2011 Hyundai Equus Ultimate
The thing about the 2011 Hyundai Equus: It’s the nicest car you’ve probably never seen.
Let’s cut to the chase here. Let’s just show you the car, because if you’re like most people that I encountered when I was standing near the Hyundai Equus, you’ll have one, two, or both reactions:
1. What is that car?
2. It looks nice.
So here it is:
Yes, this is a Hyundai that has an MSRP—not including a $900 freight charge—of $64,500. Yes, you read “Hyundai” and “$64,500” in the same sentence.
People can quibble all day as to whether that should be the case, but as someone likes to say to me with an unassailable logic, “It is what it is.”
And the Equus is a hell of a car.
Here’s an astonishing number for you: 50. That’s how many “Key Standard Features” that the car has. And these features are not just gamed, cited because the car maker want to make the list longer, but bona-fide things that are of value to someone making a purchase consideration. The list ranges from the 4.6-liter V8 that gives you 385 hp if you put premium in the tank or 378 hp with regular to a first-aid kit. In between there are items including the six-speed ZF transmission with Shiftronic (which means you could sport shift it—but really, something that looks like this: C’mon, unless you’re a character in an action movie, what are the odds of that happening?); electro-hydraulic power steering (when you have a car with a curb weight in the 2.25-ton vicinity, electric steering won’t get it done); electronically controlled air suspension with Continuous Damping Control (this is blissful in and around the ever-increasing number of places where potholes aren’t fixed or even filled with a lackadaisical shovel); smart cruise control (which is notably easy to use and adjust, which can’t be said about some competitive setups); leather-wrapped dash and “real wood trim” (I understand that these are ostensible “luxury” cues, but the first-named strikes me as somewhat odd--Why leather? Is there an issue of the dashboard wearing out or something? Do you have to polish it with a Kiwi product?—and the second, well, with all due respect, with the amount of lacquer or polymer or whatever it is coated with, it looks like something from a chemistry set, not a tree); electroluminescent cluster with 3.5-in TFT LCD screen (which essentially means that the gauge faces are really nicely light with a sophisticated blue-white lighting and there is this little screen inset that shows not only information about things like average speed or fuel efficiency, but often has a little rendering of the car, for some inexplicable reason: might the driver, well, forget?); acoustic laminated windshield, front and rear side windows (this car is remarkably quiet, so the 608-W Lexicon 7.1 Discrete audio system with 17 speakers can really get a workout if you’re so inclined without having to overcome the annoyance of road noise); and 60/40 power reclining and heated rear seats (which really goes to the point of this car, which is that it is really a “passengers’ car” more than a “driver’s car” inasmuch as the back seat is really setup for the comfort and convenience of those sitting back there, assuming that those are going to be business people).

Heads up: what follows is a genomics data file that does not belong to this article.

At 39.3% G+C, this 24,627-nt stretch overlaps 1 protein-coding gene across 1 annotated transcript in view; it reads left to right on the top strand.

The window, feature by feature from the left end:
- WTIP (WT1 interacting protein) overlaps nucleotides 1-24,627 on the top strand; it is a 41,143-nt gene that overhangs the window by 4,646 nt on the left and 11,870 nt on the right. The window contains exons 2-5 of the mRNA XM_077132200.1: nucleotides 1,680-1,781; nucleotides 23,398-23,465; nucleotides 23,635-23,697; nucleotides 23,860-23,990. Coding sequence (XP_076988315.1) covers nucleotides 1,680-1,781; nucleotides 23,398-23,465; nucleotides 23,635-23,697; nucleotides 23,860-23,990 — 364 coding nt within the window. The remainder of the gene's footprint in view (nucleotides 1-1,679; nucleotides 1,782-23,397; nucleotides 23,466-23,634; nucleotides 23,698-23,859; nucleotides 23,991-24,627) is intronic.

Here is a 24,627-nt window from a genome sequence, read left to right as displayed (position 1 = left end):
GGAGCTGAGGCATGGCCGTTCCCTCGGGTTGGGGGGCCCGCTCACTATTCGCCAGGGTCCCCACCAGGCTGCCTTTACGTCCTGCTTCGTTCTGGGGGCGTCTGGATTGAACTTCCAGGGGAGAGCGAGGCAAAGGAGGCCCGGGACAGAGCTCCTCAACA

(If you thought that sentence was long, try to figure out how to look at the bottom of that picture above without turning your computer over.)
In addition to those 50 items, there is are additional goodies for those who opt for the Equus Ultimate (there are two trim levels: Signature for $58,000 and Ultimate for $64,500), of which only two are of interest to anyone but the rear-seat occupants: the forward-view cornering camera (this, presumably, helps when trying to edge out onto a perpendicular street in that there is an image on the navigation screen of the front view with a bit on either side) and the power trunk lid (what can be said?). The other items include a rear entertainment system and increased luxuriation of the rear seats (yes, I just made that word up, but there is no other word for it: what happens when you pile lux on lux?).
Given all that, if you’re aware of some sort of contest along the lines of “Understatement of the Year,” you might submit this one, from John Krafcik, Hyundai Motor America president and CEO: “When you’re spending this much for a new car, you don’t want to feel like you’ve been shortchanged on engineering, technology or features.”
In addition to all the stuff (mentioned above), there is also no shortchanging vis-à-vis service: The dealership will pick up the Equus for maintenance, replacement of wear items or warranty work—and all factory maintenance is covered for five years/60,000 miles, and wear items—brake pads and discs, wiper blades, battery, are covered to boot. And, yes, if they take your Equus and you need transportation, they’ll leave one—or a Genesis, but wouldn’t that sort of be, well, comparatively déclassé? (No.)
(This is the Equus badge. We thought that “Equus” had something to do with a horse. Doesn’t that look like a bird?)
Engine: 4.6-liter DOHC V8 with dual continuous variable valve timing and variable induction
Material: Aluminum block and heads
Horsepower: 385 @ 6,500 rpm (premium fuel; 378 hp with regular)
Torque: 333 lb-ft @ 3,500 rpm (premium fuel; 324 lb-ft with regular)
Transmission: ZF 6-speed electronic and SHIFTRONIC manual shift mode
Wheelbase: 119.9 in.
Length: 203.1 in.
Width: 74.4 in.
Height: 58.7 in.
Curb weight: 4,486 to 4,592 lb
EPA fuel economy: 16/24 mpg